A British exit form the EU would have massive implications for the Irish economy...
David Cameron faces another day of frantic negotiations to secure a new deal for the UK at tomorrow's meeting of EU leaders.
The British Prime Minister has been warned that he will have to go all out to win over eastern European leaders. Downing Street conceded there "are still details to be nailed down" to win an agreement this week.
But it insisted Mr Cameron's talks with key figures in Brussels on Tuesday had been "useful."
The Prime Minister was told he has an "extra mile" to go to persuade the Czech Republic, Hungary, Poland and Slovakia to back his proposed reforms.
Draft EU renegotiation document shows real progress in all four areas where UK needs change but there's more work to do.— David Cameron (@David_Cameron) February 2, 2016
Most of Europe’s larger business representative organisations, including the Confederation of British Industry and IBEC here, have published an open letter backing the reform package, brokered by President of the EU Council, Donald Tusk, and up for discussion over the next two days.
Cameron needs unanimous support for these proposals from all other member states and the two major sticking points are Eastern European objections to limits on migrant benefits in the UK and French objections to more regulatory independence for the City of London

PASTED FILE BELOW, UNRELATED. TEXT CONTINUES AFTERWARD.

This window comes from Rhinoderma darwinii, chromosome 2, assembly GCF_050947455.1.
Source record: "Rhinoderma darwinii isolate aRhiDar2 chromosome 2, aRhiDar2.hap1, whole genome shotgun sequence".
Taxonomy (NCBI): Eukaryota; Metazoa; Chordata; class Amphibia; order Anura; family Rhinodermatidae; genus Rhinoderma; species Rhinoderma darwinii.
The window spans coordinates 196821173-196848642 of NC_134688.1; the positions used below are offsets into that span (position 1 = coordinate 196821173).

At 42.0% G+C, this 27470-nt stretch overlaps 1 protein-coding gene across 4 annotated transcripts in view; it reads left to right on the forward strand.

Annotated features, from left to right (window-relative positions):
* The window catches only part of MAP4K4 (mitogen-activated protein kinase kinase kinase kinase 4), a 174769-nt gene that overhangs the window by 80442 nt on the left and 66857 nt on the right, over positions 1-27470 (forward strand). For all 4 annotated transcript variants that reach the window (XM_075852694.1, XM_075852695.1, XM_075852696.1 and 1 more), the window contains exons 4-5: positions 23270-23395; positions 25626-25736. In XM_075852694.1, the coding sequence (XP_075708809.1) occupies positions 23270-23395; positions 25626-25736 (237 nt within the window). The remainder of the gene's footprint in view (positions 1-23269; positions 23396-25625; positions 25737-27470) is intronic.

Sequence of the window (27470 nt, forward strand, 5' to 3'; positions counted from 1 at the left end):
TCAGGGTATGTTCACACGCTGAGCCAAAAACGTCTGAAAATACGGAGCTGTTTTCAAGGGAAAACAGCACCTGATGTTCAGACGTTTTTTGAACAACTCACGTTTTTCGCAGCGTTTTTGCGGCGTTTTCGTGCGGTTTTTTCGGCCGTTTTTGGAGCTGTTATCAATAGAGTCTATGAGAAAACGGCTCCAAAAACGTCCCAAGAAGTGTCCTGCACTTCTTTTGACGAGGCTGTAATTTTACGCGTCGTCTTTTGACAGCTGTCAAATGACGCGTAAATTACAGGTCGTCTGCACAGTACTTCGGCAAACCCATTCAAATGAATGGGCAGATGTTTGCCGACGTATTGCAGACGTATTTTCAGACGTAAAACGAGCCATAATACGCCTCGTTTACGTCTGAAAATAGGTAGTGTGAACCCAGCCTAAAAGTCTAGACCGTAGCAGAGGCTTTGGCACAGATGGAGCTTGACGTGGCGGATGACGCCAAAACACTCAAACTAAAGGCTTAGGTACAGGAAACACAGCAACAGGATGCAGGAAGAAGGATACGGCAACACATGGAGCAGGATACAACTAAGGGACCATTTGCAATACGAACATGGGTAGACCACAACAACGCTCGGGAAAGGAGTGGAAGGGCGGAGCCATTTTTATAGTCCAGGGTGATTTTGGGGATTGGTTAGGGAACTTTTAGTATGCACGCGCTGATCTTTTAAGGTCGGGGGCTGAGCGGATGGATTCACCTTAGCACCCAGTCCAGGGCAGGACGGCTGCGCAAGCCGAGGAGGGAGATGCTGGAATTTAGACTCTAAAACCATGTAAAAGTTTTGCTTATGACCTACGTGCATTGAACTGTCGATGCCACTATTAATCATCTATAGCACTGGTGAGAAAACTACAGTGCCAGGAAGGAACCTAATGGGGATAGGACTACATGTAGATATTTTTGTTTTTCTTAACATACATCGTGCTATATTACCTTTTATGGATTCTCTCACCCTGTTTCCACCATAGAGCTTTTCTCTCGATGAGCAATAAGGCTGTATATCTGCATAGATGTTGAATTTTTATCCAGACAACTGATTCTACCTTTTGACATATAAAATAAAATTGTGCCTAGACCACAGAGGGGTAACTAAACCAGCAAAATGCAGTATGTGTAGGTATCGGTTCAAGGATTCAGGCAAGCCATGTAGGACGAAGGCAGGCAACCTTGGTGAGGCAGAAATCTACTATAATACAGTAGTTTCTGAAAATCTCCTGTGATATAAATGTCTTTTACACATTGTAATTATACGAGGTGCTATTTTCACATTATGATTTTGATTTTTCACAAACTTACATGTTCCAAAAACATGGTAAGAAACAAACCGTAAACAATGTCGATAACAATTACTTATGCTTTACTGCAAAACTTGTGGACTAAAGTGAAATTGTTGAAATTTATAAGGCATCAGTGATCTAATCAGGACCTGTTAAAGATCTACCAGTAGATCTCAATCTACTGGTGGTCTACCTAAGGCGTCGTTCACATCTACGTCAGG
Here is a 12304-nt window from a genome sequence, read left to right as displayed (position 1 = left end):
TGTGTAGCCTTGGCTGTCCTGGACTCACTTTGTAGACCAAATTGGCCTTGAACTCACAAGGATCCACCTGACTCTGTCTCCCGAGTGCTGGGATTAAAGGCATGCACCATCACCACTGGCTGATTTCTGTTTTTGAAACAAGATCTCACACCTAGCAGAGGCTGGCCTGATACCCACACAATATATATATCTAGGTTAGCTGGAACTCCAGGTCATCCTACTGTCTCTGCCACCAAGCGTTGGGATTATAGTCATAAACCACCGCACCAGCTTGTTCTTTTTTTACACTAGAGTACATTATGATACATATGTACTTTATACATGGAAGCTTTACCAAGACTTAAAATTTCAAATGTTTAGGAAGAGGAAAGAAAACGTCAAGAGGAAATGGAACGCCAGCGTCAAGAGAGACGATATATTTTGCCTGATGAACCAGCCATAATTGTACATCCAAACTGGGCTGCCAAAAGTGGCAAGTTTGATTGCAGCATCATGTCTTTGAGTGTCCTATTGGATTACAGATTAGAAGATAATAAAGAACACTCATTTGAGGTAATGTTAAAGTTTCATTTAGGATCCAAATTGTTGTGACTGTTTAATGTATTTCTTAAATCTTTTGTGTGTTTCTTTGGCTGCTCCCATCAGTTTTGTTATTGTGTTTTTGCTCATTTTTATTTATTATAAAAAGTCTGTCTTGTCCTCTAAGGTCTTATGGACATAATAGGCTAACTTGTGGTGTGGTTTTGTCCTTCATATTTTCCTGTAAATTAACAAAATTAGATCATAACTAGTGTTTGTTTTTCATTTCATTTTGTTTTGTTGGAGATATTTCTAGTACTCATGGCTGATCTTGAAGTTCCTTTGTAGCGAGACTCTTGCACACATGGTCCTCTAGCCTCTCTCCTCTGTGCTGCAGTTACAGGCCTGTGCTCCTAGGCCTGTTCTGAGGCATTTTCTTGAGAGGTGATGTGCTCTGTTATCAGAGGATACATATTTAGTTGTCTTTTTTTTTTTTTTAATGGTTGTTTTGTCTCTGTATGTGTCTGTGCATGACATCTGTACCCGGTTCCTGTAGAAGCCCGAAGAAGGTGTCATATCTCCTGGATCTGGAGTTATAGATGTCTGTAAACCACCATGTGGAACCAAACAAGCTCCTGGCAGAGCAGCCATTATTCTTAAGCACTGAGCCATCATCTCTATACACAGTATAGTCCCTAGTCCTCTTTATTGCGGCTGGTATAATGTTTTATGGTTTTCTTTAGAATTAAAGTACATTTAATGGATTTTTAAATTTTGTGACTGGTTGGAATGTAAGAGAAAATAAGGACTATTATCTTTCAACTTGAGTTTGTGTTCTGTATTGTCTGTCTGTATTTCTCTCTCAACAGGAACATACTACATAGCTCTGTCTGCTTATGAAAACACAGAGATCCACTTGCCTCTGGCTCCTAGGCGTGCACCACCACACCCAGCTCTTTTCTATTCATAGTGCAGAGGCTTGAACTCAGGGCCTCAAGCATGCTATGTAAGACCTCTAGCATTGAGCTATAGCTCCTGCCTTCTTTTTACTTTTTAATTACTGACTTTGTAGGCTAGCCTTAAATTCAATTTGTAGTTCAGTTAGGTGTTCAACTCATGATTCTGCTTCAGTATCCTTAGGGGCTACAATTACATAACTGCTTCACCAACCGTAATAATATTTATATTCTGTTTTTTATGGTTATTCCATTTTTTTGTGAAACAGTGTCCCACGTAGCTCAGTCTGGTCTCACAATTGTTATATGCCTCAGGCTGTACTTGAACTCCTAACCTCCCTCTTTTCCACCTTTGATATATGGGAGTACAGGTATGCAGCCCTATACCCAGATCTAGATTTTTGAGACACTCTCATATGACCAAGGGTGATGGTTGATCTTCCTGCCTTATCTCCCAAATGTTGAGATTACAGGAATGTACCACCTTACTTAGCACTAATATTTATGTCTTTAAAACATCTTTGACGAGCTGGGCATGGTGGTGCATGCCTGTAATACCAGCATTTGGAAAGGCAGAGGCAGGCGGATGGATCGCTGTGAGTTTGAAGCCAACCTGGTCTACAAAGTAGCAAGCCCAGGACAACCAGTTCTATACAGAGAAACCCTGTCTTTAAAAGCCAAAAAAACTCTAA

Eoin Drea, economist with the Maartens Research Institute in Brussels spoke to Breakfast Business, he says that a deal will be done if there are no "nasty surprises."
Mr Drea said that obstacles are more likely to come from Eastern countries, rather than France and other leading eurozone nations.
While it may come "down to the wire" and there is not a 100% guarantee that a deal will be passed, he believes that it will get over the line.
The European Council will meet tomorrow, and again on Friday. If reforms for the UK are passed, a in/out vote on EU membership is likely to take place on June 23rd.